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Saturday, 17 August 2013

And then I just chundered everywah...

I am writing this post having just left the hostel bar. I am staying in the self-proclaimed 'Party Hostel.' You have to wear a neon festival-style wristband to give you access to the bar and club (yes club!) until 3am. I checked in online before and as a reward I was offered a shot on my arrival (which they exchanged for a coffee when I explained it was 11am and I wasn't really "in a shot mood...") so this is my Roman Holiday. Audrey Hepburn did not have to put up with this... 

I'm in a mixed dorm of 10, except the other 9 are boys so it's not that mixed. Actually they're more "lads" than boys - pranks are their thing it's a permanent lolacaust in D57! Archbishop of Banterbury is in the house. I spent the first night reading and trying to sleep (I had another early walking tour booked for the morning...) The second night I decided 'when in Rome' and 'if you can't beat 'em' and all those other phrases applied and went to the bar to be sociable and young. It turns out at 26 I am not that young. This hostel doesn't let anyone stay if they're over 40 and that puts most sensible people off. All that said everyone is very friendly and I was quickly asked to join a table of chatty, welcoming  people. It would appear most of Australia's young people aren't actually in Australia they are in Italy. Everyone I met was Australian. But it didn't matter they called me 'a nice pommie' and we had a good night. Until some fun youngster decided to play 
'Guess how old everyone is.' Not only was I the oldest by far but some of my drinking friends were born in 1994. 1994... So I spent the evening with very young, Australian, gap yah folk all trying to out do each other. One guy proudly told me how he'd thrown up on a girl he'd shagged. I don't know why he told me this but I feel as through I need to share this horror with other people. He was born in 1994. I had to do quick maths to check if this vomity- intercourse had even been legal.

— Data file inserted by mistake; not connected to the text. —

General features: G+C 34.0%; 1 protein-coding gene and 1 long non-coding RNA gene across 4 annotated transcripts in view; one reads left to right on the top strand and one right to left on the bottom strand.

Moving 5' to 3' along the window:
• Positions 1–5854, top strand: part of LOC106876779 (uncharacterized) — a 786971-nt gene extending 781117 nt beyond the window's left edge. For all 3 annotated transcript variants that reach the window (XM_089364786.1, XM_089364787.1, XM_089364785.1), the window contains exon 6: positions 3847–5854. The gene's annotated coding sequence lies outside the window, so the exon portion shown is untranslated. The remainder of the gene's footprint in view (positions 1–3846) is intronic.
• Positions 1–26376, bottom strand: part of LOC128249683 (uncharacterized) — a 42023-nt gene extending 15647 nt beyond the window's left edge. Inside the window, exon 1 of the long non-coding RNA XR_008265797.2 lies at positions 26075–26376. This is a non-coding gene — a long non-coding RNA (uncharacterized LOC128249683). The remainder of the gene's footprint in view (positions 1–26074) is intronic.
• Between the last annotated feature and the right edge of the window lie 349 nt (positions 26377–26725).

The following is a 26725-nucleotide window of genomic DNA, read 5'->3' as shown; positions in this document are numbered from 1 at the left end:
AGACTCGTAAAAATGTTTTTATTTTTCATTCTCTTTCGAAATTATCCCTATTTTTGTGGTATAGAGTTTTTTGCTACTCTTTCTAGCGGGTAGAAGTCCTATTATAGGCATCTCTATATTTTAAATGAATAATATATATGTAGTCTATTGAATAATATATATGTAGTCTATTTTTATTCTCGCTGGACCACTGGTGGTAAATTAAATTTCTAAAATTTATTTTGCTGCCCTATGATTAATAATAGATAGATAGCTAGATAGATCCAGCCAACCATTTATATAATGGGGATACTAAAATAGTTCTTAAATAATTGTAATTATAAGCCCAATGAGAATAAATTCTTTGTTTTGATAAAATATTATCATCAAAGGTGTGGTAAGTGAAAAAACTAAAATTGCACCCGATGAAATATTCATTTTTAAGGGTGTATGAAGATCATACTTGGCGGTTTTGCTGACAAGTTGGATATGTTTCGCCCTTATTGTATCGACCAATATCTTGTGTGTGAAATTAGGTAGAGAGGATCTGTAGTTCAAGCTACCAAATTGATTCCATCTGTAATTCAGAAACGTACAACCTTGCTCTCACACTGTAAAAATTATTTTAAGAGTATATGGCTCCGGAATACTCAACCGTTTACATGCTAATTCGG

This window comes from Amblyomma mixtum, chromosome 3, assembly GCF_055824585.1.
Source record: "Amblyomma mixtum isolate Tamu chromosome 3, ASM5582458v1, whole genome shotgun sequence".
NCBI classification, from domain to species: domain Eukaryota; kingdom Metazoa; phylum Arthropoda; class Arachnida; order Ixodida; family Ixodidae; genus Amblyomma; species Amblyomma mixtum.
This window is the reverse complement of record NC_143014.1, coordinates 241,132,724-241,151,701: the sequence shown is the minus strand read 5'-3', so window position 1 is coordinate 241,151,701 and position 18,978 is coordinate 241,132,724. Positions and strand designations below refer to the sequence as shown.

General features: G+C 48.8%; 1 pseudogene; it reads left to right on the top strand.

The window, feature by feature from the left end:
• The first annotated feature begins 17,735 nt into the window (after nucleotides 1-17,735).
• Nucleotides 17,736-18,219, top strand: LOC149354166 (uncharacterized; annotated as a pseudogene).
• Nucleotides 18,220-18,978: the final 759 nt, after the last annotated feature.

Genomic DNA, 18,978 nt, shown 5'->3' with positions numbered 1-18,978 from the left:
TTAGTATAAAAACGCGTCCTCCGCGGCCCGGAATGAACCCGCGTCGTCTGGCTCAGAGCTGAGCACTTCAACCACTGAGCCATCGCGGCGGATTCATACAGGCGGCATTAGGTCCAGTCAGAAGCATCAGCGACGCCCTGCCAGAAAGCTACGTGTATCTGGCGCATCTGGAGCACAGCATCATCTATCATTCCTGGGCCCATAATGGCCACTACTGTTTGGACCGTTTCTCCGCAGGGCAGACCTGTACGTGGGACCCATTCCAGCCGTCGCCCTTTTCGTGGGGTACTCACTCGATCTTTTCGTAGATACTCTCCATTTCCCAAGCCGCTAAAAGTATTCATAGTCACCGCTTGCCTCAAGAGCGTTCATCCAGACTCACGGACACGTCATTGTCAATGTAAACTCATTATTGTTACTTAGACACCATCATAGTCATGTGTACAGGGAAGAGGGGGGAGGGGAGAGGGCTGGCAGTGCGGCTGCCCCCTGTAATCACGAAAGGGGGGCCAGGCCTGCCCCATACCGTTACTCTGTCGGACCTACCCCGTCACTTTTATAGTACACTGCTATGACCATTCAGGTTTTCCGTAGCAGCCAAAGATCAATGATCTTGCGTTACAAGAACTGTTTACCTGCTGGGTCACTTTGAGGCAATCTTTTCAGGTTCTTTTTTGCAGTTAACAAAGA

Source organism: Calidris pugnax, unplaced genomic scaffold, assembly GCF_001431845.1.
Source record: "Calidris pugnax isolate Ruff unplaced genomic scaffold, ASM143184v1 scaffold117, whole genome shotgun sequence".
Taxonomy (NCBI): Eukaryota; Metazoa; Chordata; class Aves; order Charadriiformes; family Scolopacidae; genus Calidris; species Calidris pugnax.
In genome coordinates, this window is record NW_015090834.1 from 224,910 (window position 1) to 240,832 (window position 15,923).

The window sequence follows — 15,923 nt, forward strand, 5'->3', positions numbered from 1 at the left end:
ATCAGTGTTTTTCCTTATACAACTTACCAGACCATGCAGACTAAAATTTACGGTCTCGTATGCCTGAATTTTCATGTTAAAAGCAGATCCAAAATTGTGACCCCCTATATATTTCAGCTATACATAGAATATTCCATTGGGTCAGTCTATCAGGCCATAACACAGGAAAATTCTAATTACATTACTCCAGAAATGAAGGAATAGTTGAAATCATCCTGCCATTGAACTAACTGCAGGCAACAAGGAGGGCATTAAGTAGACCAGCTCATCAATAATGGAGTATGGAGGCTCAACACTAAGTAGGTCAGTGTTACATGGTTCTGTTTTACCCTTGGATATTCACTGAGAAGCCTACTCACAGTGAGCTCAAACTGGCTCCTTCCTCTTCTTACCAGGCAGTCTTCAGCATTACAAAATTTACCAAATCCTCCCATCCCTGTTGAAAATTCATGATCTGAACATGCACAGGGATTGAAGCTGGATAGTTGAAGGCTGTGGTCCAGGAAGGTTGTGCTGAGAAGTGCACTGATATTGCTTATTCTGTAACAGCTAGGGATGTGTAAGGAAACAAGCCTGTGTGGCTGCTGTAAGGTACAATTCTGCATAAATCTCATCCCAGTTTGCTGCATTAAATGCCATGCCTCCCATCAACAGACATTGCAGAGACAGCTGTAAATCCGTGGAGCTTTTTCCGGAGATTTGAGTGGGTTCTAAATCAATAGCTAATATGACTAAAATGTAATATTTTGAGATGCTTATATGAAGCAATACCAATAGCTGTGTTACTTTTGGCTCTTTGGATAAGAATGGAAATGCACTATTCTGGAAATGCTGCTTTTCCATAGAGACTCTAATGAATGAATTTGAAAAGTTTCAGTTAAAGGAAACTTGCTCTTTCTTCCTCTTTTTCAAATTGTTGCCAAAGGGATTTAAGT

What does tend to happen when you get a group of 'travellers'/middle class youngsters is they try to 'out travel' one another. 'Yah well Italy's great you know but it's got nothing on Cambodia. You HAVEN'T been to Cambodia? Oh you must...'

I've often felt a little bit older than I am. I've never really been into clubbing and I've yet to find an activity that has been improved by wearing fancy dress. I'll get any mode of transport home if it means waking up in my own bed rather than crashing on a friend's floor. It doesn't mean I don't think of myself as fun. I just have different ideas about what is fun. And that's fine. My new friends went clubbing last night, I politely declined their offer and went back to my book... 'A Prayer for Owen Meany' by John Irving since you're asking. More on Rome itself later it's time to go and banter it up.

Just a little note to say I've been rather surprised by how many people actually read this blog. People have been very kind and said lovely things. I'm not quitting the day job just yet (HPF) but i'm chuffed because this was mainly written for my Mum... Apologies for the many typos and grammatical errors this is written on an iPhone. Finally a big shout out to my three readers in Namibia.

Just an example of the laughs we have here.

Licence to party

Friday, 16 August 2013

What Would Nonna Do?

The farmhouse did not disappoint. We were greeted by a gentle, warm lady (who we quickly nicknamed Nonna) who showed us round her farm. All we could really do was stare open-mouthed and occasionally let out small laughs of disbelief: the fruit trees, the hills, the view, the pool, the old red tractor by the fence... it was more picturesque than we had allowed ourselves to hope it would be. We spent most of the afternoon just staring at the view from the pool and wondering how on earth this could possible have cost the same amount as our hostel in Florence. We made plans to return next year with more people and a car so we could pick up supplies "then we would never have to leave..."